Once in a while you need to make your hardware project just ‘look nice’. See how.
This article was originally published on Turtle Rover website blog (back when Leo Rover was Turtle) and the photos and some descriptions may be outdated. The tips and ideas remained the same, though, so I decided to keep the article in the original.
Most artists are not engineers, and most engineers are not artists. Once in a while you need to make your hardware project just ‘look nice’ and this is when you should be both of them.
Here are 4 tips to make your design look and feel better!
Our brain doesn’t like sharp corners. It makes the visual experience more alerting rather than calm and aesthetic. And it’s Apple who accustomed us to the feature and made the design look more eye-friendly. If you use any 3D modeling software, you can see there’s a huge difference regarding the parameter you enter when rounding the element corners.
Now, take a look at the corner mathematics. There’s one extremely important thing to remember: keep all the widths around the corners equal. You could easily spoil the design not being careful with the corner radii.
I used the rule when designing Turtle’s ‘face’. As I implemented several lines to the design, I needed to keep them separated by an equal distance every time I rounded them. It’s easy to remember that every radius needs to be increased by the clearance distance.
The more compact design, the better. You can use it as a rule of thumb.
It’s easy to add any new elements and features to your design, but you should always be careful when changing its outline size. Remember to cut down every millimeter of unnecessary dimensions. Trust me, everyone loves to see ‘compact’ products.
When I first designed the rover's chassis, it was way out of the scale. Had a lot of trouble decreasing its wheel width and the rover's height, but finally, managed to cut unnecessary millimeters of the body and ended up with ca. 24 mm lower outline. Remember not to be tempted to add too much clearances and material thickness just because you are afraid of the further manufacturing. Try it, test it, and then implement it or not — final design needs to look final.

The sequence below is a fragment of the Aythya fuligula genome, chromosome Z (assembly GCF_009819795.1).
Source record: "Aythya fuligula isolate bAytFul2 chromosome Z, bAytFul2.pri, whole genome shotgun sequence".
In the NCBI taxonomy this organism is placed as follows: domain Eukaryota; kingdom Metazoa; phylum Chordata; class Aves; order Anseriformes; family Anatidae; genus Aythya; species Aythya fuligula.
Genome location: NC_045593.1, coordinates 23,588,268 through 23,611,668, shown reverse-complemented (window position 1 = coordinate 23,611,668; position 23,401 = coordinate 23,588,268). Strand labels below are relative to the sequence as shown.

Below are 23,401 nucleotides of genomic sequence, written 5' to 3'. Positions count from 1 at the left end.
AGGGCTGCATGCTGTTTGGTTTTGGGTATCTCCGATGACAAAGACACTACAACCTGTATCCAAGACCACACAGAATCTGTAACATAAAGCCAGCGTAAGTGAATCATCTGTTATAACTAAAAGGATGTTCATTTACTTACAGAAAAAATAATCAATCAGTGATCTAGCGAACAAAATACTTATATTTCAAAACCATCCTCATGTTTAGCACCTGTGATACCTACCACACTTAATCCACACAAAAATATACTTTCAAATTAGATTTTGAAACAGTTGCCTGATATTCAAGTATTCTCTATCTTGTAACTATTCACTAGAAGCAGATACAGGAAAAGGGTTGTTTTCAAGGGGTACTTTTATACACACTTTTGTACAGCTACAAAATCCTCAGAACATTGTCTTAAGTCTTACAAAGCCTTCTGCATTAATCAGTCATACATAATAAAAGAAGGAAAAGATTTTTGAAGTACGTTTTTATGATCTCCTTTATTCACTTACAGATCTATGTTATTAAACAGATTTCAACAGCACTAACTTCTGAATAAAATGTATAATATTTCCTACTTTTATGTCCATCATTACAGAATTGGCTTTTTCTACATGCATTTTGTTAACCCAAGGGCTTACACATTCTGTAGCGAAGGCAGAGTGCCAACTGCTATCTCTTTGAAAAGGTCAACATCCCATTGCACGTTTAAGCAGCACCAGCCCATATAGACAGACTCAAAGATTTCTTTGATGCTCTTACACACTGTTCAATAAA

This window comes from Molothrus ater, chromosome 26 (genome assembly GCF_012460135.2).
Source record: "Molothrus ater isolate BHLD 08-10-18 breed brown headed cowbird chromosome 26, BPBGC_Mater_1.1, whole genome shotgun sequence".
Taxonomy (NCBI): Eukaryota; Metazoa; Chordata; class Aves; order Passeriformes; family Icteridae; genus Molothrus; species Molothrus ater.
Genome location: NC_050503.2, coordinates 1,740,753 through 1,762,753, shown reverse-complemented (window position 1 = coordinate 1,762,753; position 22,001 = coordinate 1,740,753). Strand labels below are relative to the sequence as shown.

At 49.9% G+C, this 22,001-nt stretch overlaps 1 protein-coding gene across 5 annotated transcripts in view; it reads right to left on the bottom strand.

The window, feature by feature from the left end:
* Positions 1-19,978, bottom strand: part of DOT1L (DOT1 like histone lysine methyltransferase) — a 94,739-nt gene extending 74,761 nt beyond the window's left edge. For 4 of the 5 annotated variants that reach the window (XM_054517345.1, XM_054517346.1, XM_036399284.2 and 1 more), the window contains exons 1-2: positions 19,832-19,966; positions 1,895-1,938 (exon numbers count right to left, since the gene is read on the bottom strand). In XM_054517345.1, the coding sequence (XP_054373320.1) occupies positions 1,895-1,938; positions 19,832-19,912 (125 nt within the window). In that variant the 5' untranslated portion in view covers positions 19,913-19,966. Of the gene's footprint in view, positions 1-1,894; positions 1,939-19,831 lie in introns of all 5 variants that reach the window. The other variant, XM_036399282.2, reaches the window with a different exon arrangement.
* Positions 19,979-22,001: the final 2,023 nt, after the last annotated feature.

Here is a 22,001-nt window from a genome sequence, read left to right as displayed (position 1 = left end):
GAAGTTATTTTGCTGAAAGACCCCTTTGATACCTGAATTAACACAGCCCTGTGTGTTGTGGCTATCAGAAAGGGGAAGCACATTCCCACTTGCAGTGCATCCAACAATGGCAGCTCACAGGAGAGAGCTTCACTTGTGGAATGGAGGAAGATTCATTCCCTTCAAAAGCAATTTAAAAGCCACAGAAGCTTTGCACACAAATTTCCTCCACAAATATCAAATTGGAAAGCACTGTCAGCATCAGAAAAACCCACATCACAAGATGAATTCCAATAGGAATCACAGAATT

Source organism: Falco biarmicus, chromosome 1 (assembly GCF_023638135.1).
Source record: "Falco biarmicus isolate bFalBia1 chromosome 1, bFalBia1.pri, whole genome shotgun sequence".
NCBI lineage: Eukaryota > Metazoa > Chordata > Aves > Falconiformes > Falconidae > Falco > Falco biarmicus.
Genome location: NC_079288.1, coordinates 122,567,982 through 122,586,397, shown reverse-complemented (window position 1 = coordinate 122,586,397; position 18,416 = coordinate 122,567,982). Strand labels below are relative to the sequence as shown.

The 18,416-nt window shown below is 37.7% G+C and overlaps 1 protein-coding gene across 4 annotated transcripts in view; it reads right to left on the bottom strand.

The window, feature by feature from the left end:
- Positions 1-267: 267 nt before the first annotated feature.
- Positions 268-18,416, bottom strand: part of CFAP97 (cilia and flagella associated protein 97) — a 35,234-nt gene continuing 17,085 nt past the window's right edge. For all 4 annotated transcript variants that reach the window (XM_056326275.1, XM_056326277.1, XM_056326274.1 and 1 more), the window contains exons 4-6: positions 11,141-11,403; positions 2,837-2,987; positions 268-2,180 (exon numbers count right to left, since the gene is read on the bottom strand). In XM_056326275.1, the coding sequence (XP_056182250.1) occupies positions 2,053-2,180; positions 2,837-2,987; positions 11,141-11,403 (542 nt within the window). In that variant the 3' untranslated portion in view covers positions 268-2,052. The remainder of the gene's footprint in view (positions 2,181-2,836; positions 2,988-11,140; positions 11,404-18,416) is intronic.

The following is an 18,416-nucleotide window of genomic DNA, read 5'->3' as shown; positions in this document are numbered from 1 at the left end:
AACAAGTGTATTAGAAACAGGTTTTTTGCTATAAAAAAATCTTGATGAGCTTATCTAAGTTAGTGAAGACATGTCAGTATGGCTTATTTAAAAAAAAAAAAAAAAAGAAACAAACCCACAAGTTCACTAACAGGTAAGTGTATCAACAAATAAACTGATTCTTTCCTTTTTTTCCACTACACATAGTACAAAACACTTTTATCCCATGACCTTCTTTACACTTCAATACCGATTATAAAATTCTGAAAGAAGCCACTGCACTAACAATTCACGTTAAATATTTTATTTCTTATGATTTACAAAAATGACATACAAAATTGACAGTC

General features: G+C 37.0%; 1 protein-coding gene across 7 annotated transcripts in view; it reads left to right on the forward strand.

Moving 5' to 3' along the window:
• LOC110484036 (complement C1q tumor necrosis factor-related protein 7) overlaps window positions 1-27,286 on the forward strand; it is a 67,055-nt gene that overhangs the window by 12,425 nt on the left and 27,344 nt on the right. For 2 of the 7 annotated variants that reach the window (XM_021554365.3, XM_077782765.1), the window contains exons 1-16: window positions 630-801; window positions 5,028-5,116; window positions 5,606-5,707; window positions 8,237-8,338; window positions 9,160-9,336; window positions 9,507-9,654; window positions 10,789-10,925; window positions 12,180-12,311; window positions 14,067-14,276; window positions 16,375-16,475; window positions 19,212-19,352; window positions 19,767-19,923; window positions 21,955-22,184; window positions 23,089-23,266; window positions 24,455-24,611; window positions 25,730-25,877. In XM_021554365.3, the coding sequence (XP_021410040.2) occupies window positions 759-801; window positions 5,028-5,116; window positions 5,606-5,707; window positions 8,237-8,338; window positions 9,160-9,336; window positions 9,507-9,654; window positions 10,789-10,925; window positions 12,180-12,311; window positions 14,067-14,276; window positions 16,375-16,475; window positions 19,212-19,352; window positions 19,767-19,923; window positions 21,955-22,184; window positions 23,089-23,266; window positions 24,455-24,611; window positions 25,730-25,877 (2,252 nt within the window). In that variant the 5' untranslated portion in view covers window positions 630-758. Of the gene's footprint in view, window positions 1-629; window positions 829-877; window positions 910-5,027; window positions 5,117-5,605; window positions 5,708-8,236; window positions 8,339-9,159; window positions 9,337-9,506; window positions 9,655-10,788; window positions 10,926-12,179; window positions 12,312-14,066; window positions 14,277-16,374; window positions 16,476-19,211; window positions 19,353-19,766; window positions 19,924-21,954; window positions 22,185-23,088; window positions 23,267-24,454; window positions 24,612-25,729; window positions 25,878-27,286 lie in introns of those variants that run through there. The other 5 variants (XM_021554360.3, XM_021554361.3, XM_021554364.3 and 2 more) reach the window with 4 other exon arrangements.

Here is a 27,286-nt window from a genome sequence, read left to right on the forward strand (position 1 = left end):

Everyone is into ‘seamless’ engineering, but not everyone succeeds in producing such features.
Apple ‘re-invented’ the word showing us products which seem to be made out of one piece of aluminum. But the way to there is long and full of darkness.
You should carefully think if you (using either 3D printing or injection molding) are able to provide tolerances of both dimensions and shapes going down to a thickness of a paper sheet. If not, try to exaggerate the seam, leave 1–3 mm of space between the parts and/or round and chamfer the edges. It will give the design a noticeable connection line, but it’s always better to fully show where the parts are joined rather than to fail trying to hide it.
The same rule works for colors of two joined parts. If you can’t make sure the parts are the same shade of white, make sure to plan the elements to be contrasting. Try even using the colors from the opposite sides of the palette.
In Turtle, we joined two materials of different type, color and manufacturing process. The central strip of the case is actually a part of the rover frame made of laser-cut and bent aluminum. The sides are made of thermoformed plastic sheet. There’s no way these two materials would fit seamlessly — we decided to separate them with a 2 mm clearance and use different colors.
We love to play with our product's edges, especially while working with CAD software. Although you can freely cut them, round them and complex the outline, remember the process may have an opposite impact on the final product feeling.
There are no chamfers in the natural environment, period.
Chamfering gives the design a more human-ish feeling. Use it everywhere you want to tell the user your product is a piece of serious hardware. The feature is commonly used for milled parts where the cutting tool leaves sharp edges and where, opposite to injection molding, there’s no need for rounding the edges for the process. This is why more slanted design will be considered quality and top-shelf, but still heavier and harsh.
Fillets and rounds, on the other hand, are used to provide more organic feeling. You’ll round the edges for injection molding and casting, but not only there. When it comes to 3D printing, most makers forget about rounding the edges and, as we are accustomed to molded plastics, there’s something odd seeing a plastic item with a sharp outline. Try to think how the part would be processed originally and what the limits of the process are.
Wheels of the rover are made of CNC-machined aluminum with molded plastic rims. This means we needed to cope not only with manufacturing and joining process of two different materials, but as well needed to introduce a design that would fit them both.
I decided to implement a cyborg-style design — connect organic round shapes to sharp-edged machined elements. The same way was introduced to Turtle's robotic arm to make it look more ‘natural’.